Based in Co. Clare, Ireland, An Tara (meaning “the space between” in Sanskrit) is a unique duo comprised of Australian-born ex-indie rocker Matthew Noone on the sarode and legendary percussionist and Stockton’s Wing founder Tommy Hayes. Transposing the 23 stringed lute mainly used in North Indian classical music to the traditional Irish music context is an enchanting proposition which generates a rare sound and introduces unexpected sonic possibilities. Following on a first self-released album The Space Between in October 2015, Faha Rain was launched on 24 November 2017 last on the Raelach Record label.

An Tara - Faha Rain (2017) - cover artwork © Maurice Gunning
An Tara – Faha Rain (2017) – cover artwork © Maurice Gunning

Initially discovering the sarode in 2003 during a trip to India, Matthew Noone went on to study North Indian classical music and the practice of the instrument with sarodiyas Sougata Roy Chowdhury in Kolkata and K. Sridhar in the UK.

Indian music is my main love, but I relocated to Ireland six or seven years ago. It was once I returned to Ireland that I became interested in Irish music. It was actually once I heard the music of Martin Hayes […] that I have tried to adapt that style of music on the sarode.” Matthew Noone – 2014

In order to overcome the limitations of the traditional sarode (tuned in the key of C) to play Irish music, the musician designed a hybrid instrument with a shorter neck and tuned in D.

Travelling to India in December 2014 with Martin Hayes and Dennis Cahill marked a significant milestone in the musician’s journey. Wonderfully captured by independent filmmaker Myles O’Reilly, The Sound of a Country: Martin Hayes and Dennis Cahill in India short documentary provides a fascinating insight into this search for a common musical space between the two traditions. This was followed shortly afterwards by the release of a first album with neighbour and master percussionist Tommy Hayes in 2015.

An Tara: Junior’s Lament/ Caisleán an Oir/The Heron Jig/ Raga Asawari from The “Space Between” (2015)

Primarily a bodhran player with the various formations he has been associated with (Stockton’s Wing or Riverdance), Tommy Hayes has since broadened his range by borrowing percussion instruments and techniques from several traditions. His two solo albums to date – An Rás (1991) and A Room in the North (1997) – feature incursions into African, Native American, Jazz and medieval Spanish music as well as a clever scrutiny of many well-known traditional Irish tunes.

Irish traditional music and Indian classical music have very little in common when it comes to structure, rhythmic and melodic patterns. However, in searching for this elusive common ground, the duo found the slower, melancholic and lyrical fiddle style emulated by musicians from an older generation like Junior Crehan or Paddy Fahy to be a major source of inspiration.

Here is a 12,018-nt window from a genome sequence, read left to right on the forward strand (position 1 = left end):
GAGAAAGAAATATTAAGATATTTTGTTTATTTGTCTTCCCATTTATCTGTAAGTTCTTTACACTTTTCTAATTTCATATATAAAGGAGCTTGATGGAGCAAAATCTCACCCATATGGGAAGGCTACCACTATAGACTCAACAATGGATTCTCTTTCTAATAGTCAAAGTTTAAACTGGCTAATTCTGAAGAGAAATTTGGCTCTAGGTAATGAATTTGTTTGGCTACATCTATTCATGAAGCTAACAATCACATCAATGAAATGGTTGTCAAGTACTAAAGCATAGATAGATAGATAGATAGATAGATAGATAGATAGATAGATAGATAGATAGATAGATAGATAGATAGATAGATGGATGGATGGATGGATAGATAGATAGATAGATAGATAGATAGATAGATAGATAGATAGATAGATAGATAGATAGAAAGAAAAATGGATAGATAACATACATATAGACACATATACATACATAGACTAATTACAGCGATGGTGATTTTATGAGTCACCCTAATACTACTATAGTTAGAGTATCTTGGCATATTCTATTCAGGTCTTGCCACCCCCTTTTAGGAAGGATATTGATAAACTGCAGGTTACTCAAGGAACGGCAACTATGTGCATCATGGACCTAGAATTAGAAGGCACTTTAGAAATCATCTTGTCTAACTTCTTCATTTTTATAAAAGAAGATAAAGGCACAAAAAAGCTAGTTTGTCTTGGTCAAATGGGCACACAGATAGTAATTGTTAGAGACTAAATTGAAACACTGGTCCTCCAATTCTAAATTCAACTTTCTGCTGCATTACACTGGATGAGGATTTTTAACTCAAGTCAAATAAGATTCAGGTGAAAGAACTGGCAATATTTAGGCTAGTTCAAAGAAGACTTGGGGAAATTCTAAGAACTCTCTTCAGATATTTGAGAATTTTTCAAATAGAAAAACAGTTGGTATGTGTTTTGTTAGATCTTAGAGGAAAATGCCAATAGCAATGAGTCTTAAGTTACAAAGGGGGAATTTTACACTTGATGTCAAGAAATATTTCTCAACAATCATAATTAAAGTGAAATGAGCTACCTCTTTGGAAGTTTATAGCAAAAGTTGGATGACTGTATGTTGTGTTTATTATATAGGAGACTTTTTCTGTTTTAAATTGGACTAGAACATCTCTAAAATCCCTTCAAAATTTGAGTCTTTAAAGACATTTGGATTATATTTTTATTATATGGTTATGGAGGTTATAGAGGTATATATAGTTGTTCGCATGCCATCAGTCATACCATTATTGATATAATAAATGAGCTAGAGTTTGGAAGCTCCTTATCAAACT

On The Space Between and Faha Rain, seven airs or tunes are directly associated with the music of Martin “Junior” Crehan (1908 – 1998). A hugely influential musician whose “sweet, long and lonesome sound” was characterised by a minimal use of bowing, sparse rolls and constant pitch bending, Junior Crehan was a master at finding the few notes within a jig or a hornpipe that would sway the melody and create a unique emotional experience. The sarode is a fretless instrument and playing it also involves frequent slides between notes to produce a continuous sound. This connection might well be what supports so well the seamless fusion of Irish tunes with the raga-style music of the duo.

Revisiting such a rich repertoire of local fiddle music on the sarode not only sheds a delightful new light on much-loved older tunes, it also provides a template for new compositions (six in total) and further improvisation.

Subtle and restrained at all times, Tommy Hayes’ percussive inventory on both albums includes bodhran, bones, spoons, marimba (providing a wonderful counterpoint on the title track and “Her Lovely Golden Hair…”), bells, darabuka, woodblock, mbira, jews harp, silk worm cocoon shakers, handclaps and goats toe nails.

On “That New York Thang” and “Rosie’s Lullaby” (featuring vocals by Matthew Noone), concertina player and producer of the album Jack Talty adds impressionistic touches on the piano, perhaps hinting at future projects.

Matthew Noone also recently released LET LUV B UR GURU, his début solo album of compositions for the sarode on 6 August 2017 last.